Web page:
As mentioned earlier, some developers and publishers try ASO to gain attention. Sadly, in some cases, they actively set out to deceive both store algorithms and users using black-hat techniques. Reviews are a key area where this happens.
Great reviews can give a game a real algorithm boost across different app stores. It’s a vital part of any app optimization strategy and gives gamers an impression that an app has been highly rated through honest means.
It’s the same with app descriptions, names, screenshots, and even icons. Any game with great-looking graphics and sharp character design is bound to generate interest in a gamer’s mind.
Unfortunately, fake reviews are slipping through the net, as are fake imagery, graphics, and game descriptions. Not only are these deceitful, but they could also mislead people into downloading potentially harmful software.
The Google Play Store recently announced policy changes designed to crack down on this behavior. Apple’s App Store is in a similar battle against fake reviews that some say are plaguing the platform.
Respondents in our survey let us know how important the fake review issue is to them. Given that reviews are the most important factor for them when choosing to download a game, it’s essential they’re honest.
“I always look at the ratings first,” one respondent wrote. “Anyone can put an app up, make a nice picture and make nice claims about the product. The big question is: what do other people who have downloaded it and used it think of the app?
“It might just be a badly designed app, and you wouldn’t know if you hadn’t tried it. Others would have already done what you would do and could give insights into problems they had with the app.”
A successful game needs to look the part
You may have seen articles and memes over the years lampooning how a lot of mobile game icons look the same. Remember the “screaming man” trend in 2015?
There is some method to the madness. Some competitors will see a successful game on the app store and mimic its icon style to piggyback off its rival’s popularity.
Games only have a second or two to grab a gamer’s attention and entice them to find out more. First impressions count, and the better the icon and supporting artwork look; the more people will be willing to give it a try.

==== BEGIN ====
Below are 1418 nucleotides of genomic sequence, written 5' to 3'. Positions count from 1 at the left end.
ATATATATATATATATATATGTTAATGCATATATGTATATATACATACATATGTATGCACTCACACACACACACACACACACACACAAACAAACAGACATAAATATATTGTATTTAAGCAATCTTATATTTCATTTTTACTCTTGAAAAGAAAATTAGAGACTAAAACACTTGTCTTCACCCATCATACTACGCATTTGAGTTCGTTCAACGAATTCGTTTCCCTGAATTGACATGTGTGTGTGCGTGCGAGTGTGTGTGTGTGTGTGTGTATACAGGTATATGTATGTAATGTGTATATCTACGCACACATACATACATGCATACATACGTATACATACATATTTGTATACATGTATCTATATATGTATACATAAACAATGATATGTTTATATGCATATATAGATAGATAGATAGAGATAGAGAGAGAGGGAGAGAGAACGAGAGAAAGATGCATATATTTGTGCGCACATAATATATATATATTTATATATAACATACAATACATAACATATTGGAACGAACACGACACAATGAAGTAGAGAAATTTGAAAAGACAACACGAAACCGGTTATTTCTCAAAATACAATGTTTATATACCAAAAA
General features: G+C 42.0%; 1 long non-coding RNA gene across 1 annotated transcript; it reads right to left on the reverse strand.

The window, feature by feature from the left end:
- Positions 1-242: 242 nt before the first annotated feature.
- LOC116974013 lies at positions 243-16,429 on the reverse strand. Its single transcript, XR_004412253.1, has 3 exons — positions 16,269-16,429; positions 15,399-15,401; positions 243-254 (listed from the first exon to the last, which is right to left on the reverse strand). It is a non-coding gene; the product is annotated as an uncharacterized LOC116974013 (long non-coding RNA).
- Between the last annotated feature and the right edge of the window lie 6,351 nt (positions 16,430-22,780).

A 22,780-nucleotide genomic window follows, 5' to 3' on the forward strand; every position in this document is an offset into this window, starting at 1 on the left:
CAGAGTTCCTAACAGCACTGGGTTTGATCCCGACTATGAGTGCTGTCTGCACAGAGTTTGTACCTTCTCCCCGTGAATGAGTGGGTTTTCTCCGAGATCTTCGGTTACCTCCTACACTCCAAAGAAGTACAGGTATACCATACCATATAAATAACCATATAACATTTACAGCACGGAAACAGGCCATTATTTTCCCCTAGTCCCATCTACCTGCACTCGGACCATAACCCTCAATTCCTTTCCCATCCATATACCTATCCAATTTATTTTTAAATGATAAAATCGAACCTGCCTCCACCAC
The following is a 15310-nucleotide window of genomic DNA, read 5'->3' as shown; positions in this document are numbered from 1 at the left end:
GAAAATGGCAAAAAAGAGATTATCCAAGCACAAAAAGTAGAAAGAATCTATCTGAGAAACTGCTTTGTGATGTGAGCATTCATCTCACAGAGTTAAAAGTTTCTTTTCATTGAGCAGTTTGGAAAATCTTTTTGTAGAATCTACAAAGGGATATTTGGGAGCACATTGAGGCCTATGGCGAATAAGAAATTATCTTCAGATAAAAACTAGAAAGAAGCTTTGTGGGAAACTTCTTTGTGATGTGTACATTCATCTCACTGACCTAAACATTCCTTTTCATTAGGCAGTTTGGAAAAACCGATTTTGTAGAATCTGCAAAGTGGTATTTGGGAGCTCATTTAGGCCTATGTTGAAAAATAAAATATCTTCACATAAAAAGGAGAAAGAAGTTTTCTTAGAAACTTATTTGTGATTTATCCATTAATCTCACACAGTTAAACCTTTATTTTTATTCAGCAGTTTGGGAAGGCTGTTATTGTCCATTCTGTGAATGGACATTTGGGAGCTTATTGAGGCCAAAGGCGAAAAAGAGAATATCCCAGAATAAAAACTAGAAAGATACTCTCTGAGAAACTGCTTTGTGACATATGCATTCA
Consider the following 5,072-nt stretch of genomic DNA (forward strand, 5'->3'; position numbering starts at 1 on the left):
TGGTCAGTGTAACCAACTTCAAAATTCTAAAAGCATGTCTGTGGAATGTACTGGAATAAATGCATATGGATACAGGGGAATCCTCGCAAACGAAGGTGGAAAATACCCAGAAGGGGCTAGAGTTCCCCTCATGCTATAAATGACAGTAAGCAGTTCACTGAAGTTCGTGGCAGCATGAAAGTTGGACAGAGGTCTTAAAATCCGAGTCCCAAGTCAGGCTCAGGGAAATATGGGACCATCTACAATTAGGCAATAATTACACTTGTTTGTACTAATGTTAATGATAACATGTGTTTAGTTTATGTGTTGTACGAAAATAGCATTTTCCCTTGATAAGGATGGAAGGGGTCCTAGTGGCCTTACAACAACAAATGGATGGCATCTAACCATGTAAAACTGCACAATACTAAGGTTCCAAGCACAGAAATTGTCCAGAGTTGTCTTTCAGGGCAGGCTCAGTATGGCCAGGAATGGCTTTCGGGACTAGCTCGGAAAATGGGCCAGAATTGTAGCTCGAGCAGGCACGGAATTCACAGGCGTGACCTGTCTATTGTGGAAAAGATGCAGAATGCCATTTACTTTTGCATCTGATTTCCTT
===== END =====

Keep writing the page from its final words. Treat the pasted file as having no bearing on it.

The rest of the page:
“The icon and screenshots first capture my visual attention. I next read the description of what it’s about. I then read what others have to say,” said one respondent.
But as our survey data also shows, attractive visuals aren’t good enough on their own to encourage a download. Nearly a quarter of respondents said a game’s description, not its icon or screenshots, is the most significant factor that drives them to download a game.
No matter how appealing your icon and artwork look, they need to be supported by other information to seal the download deal.
Conclusion: The best campaigns are the sum of their parts
No one thing will make a game stand out on mobile app stores or generate thousands of overnight downloads. Our survey underscores that the most successful campaigns are the sum of their parts.
Keep in mind that gamers will dissect each and every individual element before putting their trust in you. They are likely to pass on a game with brilliant reviews but a weak description and poor iconography. Similarly, screenshots showing incredible artwork will get overlooked in the face of a bad review average or honest negative feedback.
Honesty, in fact, is a key theme throughout our survey responses. Mobile gamers want to be able to trust companies who are asking them for their time.
The more open and transparent you are with players, the more they will appreciate that dialogue and the efforts you’re making to incorporate their feedback into the way you operate.
You’ll make better games as a result, ones they’ll want to download, play, and recommend to others.